Hacker attacks and IoT: security problem of wireless devices

Over the past few years, the popularity of wireless devices such as smart speakers or security cameras is enjoying a significant increase. The estimated number of IoT gadgets for 2018 was 22 billion, which means that on average one person has as many as three devices connected to a smartphone, tablet or computer (which, despite meeting the conditions, are not considered IoT devices). With the development of technology, the question arises: are wireless gadgets, and also the owner's data, secure enough?

Although IoT devices come with specific software, it is not as advanced as computers or smartphones’. Programs have limited functionality due to the fact that usually devices are narrowly profiled. Fitness trackers monitor the activity and sleep, security cameras allow you to view the apartment or office. Also, gadgets store only part of the data - most of it is transmitted immediately to the device to which they are connected.

Vulnerability of users' data

Since IoT devices are directly connected to a smartphone or computer, they also put the data stored there at risk. Gadget software often doesn't have enough security measures because they usually don't require access to sensitive data. However, hacking an IoT device allows offenders to more easily access other devices within the connected network. In turn, a lot of people use a smartphone or computer to manage finances via online banking or a mobile app, to log in to social media profiles and to store a lot of private information. Although they can be protected by strong passwords and security apps, one weak device can weaken the protection of the entire IoT network.

Hacked security cameras

Security cameras should give their users a sense of security when they need to leave their children or pets alone at home, or talk to a person at the door, even when they are absent. However, for some users of Ring cameras, the complete opposite happened.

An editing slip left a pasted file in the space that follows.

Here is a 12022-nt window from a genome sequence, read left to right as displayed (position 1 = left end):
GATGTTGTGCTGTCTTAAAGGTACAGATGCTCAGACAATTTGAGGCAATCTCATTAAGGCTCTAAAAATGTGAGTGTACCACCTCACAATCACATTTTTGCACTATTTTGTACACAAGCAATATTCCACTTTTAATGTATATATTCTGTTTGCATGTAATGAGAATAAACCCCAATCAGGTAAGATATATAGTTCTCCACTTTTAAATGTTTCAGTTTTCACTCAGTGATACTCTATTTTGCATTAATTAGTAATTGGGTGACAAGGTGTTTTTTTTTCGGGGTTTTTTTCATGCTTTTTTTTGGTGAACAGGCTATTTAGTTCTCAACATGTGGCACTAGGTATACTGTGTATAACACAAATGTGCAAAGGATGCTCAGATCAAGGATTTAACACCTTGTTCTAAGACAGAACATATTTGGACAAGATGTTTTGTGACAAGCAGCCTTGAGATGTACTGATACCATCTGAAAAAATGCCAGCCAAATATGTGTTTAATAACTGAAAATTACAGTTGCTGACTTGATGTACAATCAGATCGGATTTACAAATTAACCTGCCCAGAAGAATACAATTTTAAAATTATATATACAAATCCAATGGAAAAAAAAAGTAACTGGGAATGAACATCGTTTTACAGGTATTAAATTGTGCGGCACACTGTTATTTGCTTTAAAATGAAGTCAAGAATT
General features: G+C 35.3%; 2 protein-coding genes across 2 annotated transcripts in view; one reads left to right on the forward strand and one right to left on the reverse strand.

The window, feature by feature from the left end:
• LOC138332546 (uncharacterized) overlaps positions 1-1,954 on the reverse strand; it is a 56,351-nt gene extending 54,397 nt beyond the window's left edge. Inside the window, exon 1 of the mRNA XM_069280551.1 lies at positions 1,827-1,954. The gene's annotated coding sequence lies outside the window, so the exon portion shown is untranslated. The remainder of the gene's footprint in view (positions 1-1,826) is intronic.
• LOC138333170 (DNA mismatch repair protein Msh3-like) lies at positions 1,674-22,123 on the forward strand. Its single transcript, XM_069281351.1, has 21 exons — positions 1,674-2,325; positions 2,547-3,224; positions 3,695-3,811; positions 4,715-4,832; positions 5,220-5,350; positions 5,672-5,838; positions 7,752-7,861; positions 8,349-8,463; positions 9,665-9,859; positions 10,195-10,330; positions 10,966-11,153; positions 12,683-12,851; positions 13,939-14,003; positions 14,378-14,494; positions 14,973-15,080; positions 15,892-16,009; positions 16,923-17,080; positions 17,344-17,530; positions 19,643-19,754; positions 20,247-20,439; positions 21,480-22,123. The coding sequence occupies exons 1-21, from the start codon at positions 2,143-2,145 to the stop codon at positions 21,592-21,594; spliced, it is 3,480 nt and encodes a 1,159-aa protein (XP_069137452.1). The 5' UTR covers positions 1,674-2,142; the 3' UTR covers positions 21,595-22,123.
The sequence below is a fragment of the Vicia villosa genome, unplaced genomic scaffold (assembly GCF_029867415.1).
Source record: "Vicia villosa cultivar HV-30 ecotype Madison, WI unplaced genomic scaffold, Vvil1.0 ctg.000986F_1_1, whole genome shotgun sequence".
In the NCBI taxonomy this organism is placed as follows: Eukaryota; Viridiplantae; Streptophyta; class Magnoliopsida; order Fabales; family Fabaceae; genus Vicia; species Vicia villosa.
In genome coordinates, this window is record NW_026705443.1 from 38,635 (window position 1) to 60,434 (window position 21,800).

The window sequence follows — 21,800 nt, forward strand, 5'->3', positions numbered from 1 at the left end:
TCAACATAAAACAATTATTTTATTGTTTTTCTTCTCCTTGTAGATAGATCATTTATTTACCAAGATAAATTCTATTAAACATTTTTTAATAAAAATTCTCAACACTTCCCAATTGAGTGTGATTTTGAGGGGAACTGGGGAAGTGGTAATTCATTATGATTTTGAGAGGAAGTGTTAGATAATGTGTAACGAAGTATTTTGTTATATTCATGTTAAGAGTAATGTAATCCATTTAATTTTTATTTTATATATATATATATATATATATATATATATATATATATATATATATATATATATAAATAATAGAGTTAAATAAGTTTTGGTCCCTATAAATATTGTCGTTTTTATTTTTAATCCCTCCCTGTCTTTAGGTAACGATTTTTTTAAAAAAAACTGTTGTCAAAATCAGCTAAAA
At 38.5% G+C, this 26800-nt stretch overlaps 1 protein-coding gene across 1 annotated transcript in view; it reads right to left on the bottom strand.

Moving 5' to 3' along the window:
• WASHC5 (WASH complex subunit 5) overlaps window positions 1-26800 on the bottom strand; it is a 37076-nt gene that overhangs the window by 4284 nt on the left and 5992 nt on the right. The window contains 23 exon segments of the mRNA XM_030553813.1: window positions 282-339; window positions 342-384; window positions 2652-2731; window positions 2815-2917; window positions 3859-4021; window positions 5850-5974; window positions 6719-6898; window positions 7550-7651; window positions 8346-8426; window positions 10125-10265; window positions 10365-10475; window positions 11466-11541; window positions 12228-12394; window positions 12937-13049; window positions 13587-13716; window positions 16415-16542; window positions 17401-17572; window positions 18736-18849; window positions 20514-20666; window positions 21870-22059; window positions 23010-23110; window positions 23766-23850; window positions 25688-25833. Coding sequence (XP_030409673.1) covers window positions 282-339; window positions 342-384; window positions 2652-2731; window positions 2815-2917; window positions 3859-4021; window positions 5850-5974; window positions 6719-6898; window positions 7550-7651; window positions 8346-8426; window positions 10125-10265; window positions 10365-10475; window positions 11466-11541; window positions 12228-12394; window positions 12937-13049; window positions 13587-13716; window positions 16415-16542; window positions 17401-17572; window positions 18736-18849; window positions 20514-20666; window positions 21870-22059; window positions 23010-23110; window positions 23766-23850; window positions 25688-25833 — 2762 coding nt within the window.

Ring camera owners in the United States have reported that their cameras have been hacked, and criminals cursed, shouted racist slurs and frighten children. Several devices transmitted not only sound but also video, which meant that hackers could both communicate with and peek at children.

These situations have caused concern among other security camera owners. On the other hand, Ring company states that the reason for the hacking was not faulty software, but rather weak and simple to hack password. Nevertheless, it shows how easily strangers can access the private life of IoT users. In situations that happened in the US, criminals revealed themselves, while there can be many more similar attacks in which hackers silently monitor camera owners.

The security problem, which has escalated in the past few years, is increasingly attracting the attention of current and potential users, forcing manufacturers to improve protection for gadgets. A new generation of wireless devices is now more secure, providing two-step verification and have better quality parts. However, as long as gadgets from a few years ago are on the market, their owners will still be exposed to hacker attacks.

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